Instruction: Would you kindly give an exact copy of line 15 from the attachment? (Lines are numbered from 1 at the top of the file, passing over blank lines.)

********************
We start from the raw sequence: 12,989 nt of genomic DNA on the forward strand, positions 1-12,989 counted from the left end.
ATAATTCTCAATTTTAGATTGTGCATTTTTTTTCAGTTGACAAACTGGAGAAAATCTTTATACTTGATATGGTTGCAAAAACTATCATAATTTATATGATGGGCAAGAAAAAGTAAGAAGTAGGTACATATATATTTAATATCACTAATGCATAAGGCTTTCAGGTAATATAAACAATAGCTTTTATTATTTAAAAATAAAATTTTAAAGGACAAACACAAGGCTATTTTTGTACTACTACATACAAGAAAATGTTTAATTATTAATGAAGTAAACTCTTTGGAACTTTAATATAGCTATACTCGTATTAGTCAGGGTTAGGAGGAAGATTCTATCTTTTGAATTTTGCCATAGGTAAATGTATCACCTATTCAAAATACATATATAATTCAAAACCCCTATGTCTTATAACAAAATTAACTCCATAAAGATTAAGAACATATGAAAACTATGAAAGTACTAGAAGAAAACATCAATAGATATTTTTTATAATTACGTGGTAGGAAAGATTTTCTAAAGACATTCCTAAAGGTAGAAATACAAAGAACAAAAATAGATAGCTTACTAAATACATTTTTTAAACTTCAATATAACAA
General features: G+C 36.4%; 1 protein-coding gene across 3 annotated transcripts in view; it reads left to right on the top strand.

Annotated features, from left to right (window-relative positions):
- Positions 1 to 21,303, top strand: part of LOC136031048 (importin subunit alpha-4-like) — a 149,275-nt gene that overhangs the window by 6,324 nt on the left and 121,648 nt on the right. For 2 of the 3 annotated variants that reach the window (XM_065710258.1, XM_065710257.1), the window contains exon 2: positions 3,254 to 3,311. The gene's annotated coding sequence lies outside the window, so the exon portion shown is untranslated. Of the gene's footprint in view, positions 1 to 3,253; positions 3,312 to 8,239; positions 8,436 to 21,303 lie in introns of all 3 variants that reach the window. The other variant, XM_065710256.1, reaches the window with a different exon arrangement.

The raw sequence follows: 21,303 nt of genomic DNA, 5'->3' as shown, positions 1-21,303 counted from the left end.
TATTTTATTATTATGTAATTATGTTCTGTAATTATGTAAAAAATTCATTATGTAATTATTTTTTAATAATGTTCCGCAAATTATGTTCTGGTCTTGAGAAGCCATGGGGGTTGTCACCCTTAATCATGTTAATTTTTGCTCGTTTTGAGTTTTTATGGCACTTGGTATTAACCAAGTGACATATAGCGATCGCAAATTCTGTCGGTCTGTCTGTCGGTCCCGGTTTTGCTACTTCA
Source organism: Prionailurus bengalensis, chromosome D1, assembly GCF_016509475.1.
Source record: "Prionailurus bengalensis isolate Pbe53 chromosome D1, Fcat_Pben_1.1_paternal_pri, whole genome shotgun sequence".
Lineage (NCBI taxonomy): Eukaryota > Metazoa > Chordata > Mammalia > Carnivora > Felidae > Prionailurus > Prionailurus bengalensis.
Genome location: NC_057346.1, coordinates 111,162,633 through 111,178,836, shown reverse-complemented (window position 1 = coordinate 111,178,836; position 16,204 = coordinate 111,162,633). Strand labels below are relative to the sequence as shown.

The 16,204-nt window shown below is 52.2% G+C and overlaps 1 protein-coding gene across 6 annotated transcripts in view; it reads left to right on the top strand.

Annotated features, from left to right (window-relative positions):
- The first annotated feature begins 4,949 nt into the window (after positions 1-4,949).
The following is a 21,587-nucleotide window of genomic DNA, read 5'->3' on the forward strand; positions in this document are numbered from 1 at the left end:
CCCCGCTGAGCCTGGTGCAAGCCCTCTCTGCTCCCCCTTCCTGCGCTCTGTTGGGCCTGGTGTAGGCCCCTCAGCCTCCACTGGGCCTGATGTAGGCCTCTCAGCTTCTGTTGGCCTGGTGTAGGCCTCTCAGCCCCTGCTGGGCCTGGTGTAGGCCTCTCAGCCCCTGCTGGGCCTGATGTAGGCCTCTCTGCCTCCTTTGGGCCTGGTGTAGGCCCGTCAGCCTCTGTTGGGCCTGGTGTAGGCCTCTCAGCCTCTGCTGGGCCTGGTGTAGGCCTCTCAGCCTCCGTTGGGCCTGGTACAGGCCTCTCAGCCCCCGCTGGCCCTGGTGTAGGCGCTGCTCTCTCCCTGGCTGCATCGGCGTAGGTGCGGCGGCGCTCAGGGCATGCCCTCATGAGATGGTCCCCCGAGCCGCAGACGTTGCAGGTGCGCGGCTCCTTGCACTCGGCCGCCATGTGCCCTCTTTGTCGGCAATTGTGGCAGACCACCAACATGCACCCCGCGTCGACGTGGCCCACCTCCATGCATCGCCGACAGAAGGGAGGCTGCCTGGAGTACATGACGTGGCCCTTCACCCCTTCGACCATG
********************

The following is a 21,587-nucleotide window of genomic DNA, read 5'->3' on the forward strand; positions in this document are numbered from 1 at the left end: